From The New York Times:
It's astounding that there are labor shortage this year whereas last year after the Chinese New Year there were as many as twenty million migrants without work. China's economy is incredibly nimble and fluid.
GUANGZHOU, China — Just a year after laying off millions of factory workers, China is facing an increasingly acute labor shortage.
As American workers struggle with near double-digit unemployment, unskilled factory workers here in China’s industrial heartland are being offered signing bonuses.
Factory wages have risen as much as 20 percent in recent months.
Telemarketers are turning away potential customers because recruiters have fully booked them to cold-call people and offer them jobs.
Some manufacturers, already weeks behind schedule because they can’t find enough workers, are closing down production lines and considering raising prices. Such increases would most likely drive up the prices American consumers pay for all sorts of Chinese-made goods.
Rising wages could also lead to greater inflation in China. In the past, inflation has sown social unrest.
The immediate cause of the shortage is that millions of migrant workers who traveled home for the long lunar New Year earlier this month are not returning to the coast. Thanks to a half-trillion-dollar government stimulus program, jobs are being created in the interior.
But many economists say the recent global downturn also obscured a longer-term trend: China has drained its once vast reserves of unemployed workers in rural areas and is running out of fresh laborers for its factories.
China's response to the economic crisis has, if nothing else, kept its wheels spinning. Their response is probably creating housing bubbles, over-developing commercial real-estate, and causing a number of other unforeseen issues, but they're at least doing something. I hate to go all Thomas Friedman and espouse the virtues of one-party rule, but China is not experiencing the gridlock that the polarized US is. And during these turbulent economic times, that is worth a lot.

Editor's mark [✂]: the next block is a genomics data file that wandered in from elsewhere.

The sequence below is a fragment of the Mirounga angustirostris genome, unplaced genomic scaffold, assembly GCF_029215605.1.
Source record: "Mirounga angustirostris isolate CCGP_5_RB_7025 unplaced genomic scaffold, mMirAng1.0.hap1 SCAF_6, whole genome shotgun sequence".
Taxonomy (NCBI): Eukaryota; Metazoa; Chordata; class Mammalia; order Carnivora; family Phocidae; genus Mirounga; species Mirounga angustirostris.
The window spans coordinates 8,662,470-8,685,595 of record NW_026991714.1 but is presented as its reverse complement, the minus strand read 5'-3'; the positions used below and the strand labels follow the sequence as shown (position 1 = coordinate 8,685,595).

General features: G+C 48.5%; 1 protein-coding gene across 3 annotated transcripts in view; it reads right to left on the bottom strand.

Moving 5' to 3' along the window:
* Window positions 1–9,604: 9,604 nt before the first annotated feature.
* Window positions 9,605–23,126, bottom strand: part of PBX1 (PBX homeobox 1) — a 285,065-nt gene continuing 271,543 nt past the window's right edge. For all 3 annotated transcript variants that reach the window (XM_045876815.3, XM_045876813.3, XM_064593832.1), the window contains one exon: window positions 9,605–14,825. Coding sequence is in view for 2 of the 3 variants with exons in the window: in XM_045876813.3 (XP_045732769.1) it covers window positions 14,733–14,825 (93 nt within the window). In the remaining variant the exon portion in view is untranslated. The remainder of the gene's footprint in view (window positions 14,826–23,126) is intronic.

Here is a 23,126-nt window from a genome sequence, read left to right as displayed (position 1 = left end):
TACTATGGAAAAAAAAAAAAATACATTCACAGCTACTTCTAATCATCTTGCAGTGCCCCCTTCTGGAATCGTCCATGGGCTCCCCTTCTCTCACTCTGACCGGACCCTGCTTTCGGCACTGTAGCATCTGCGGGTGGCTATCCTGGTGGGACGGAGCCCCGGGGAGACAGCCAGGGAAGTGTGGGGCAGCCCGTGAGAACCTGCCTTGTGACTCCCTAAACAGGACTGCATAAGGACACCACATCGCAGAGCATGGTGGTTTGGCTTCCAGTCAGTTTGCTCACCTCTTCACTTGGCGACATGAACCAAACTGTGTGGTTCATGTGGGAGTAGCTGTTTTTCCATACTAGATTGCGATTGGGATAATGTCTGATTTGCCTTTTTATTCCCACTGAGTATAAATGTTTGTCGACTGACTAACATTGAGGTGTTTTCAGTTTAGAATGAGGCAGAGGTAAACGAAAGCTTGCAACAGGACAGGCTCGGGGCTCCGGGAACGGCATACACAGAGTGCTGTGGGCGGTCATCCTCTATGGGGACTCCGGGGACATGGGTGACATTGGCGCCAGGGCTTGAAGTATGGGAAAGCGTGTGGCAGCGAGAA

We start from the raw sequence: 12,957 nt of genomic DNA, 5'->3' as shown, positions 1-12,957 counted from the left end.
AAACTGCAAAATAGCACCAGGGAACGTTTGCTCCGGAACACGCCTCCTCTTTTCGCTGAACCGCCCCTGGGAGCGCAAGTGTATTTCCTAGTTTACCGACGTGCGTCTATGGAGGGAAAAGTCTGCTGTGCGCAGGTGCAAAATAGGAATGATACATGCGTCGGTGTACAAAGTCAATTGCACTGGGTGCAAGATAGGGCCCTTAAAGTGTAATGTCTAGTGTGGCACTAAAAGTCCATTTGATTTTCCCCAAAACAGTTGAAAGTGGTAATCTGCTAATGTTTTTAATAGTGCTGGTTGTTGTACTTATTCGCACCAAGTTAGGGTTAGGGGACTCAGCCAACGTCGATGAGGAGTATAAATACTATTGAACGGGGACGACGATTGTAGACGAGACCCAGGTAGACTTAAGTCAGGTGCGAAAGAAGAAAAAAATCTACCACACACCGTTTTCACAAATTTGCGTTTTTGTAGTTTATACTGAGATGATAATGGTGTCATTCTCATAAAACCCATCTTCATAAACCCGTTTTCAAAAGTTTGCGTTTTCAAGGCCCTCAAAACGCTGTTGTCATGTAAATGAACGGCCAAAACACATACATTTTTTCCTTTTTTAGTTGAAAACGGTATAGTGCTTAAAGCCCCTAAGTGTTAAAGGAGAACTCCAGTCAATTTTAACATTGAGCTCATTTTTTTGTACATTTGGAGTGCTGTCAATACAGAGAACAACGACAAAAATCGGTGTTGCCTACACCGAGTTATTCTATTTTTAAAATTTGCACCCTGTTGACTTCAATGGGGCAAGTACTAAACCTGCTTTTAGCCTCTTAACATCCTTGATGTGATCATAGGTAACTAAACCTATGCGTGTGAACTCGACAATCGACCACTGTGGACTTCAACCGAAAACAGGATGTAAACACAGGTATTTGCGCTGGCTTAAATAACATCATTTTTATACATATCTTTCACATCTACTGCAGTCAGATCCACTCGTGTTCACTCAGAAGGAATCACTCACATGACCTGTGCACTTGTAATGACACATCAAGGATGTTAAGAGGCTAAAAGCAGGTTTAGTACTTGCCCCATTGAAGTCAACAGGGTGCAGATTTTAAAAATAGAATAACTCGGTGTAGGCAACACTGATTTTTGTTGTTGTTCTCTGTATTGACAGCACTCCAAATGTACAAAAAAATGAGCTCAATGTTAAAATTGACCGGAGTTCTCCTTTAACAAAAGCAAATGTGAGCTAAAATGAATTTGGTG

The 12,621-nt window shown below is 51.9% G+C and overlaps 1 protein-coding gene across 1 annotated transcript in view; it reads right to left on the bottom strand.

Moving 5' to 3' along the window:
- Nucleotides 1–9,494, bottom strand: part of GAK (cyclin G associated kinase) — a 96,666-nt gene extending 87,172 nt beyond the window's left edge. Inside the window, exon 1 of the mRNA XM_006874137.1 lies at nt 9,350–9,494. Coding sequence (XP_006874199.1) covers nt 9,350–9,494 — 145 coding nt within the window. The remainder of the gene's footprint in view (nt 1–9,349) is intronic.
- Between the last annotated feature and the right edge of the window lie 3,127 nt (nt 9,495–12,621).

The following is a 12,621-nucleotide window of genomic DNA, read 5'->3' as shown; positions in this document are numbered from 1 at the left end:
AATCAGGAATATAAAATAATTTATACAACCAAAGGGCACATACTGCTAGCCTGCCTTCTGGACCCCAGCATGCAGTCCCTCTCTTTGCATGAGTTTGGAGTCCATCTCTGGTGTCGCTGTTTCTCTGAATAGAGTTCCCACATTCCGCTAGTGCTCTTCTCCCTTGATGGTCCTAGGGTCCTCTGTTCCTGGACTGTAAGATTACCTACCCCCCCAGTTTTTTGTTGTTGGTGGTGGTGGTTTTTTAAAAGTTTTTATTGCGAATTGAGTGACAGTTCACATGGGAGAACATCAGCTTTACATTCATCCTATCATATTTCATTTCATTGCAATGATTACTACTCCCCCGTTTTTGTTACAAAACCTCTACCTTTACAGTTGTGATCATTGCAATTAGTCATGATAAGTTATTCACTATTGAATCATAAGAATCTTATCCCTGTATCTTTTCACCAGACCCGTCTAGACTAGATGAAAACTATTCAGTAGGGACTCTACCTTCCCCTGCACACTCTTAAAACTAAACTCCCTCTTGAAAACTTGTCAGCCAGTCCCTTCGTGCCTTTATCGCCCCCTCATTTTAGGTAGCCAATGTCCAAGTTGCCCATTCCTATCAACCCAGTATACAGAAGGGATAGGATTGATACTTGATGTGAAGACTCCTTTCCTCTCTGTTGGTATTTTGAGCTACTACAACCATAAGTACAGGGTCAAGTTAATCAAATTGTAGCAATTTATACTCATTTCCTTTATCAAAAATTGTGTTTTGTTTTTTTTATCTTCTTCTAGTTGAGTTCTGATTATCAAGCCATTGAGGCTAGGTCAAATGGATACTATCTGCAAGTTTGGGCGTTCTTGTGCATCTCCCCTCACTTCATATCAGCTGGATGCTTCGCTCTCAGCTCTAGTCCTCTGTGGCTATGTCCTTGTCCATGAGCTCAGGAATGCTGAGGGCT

The work shortages highlighted in the article above relate back to the post I made a few days ago. China's economy is no longer so coastal-focused. The opportunities for migrants used to be largely centered in cities like Shenzhen, Guangzhou, Shanghai, and other boom towns along the coast. More and more though, there are increasing opportunities on the interior of the country.
With low-level employees having more power and money, this article states that inflation and higher prices of goods are possible. Whatever the macro-economic hiccups could be, I see migrants having more choice and opportunity in their work as a good thing. The migrants of China perform back-breaking, monotonous labor far, far away from their home towns for very little money. I'm all for them having the chance to make a little more money, have, possibly, better working conditions, and live better lives.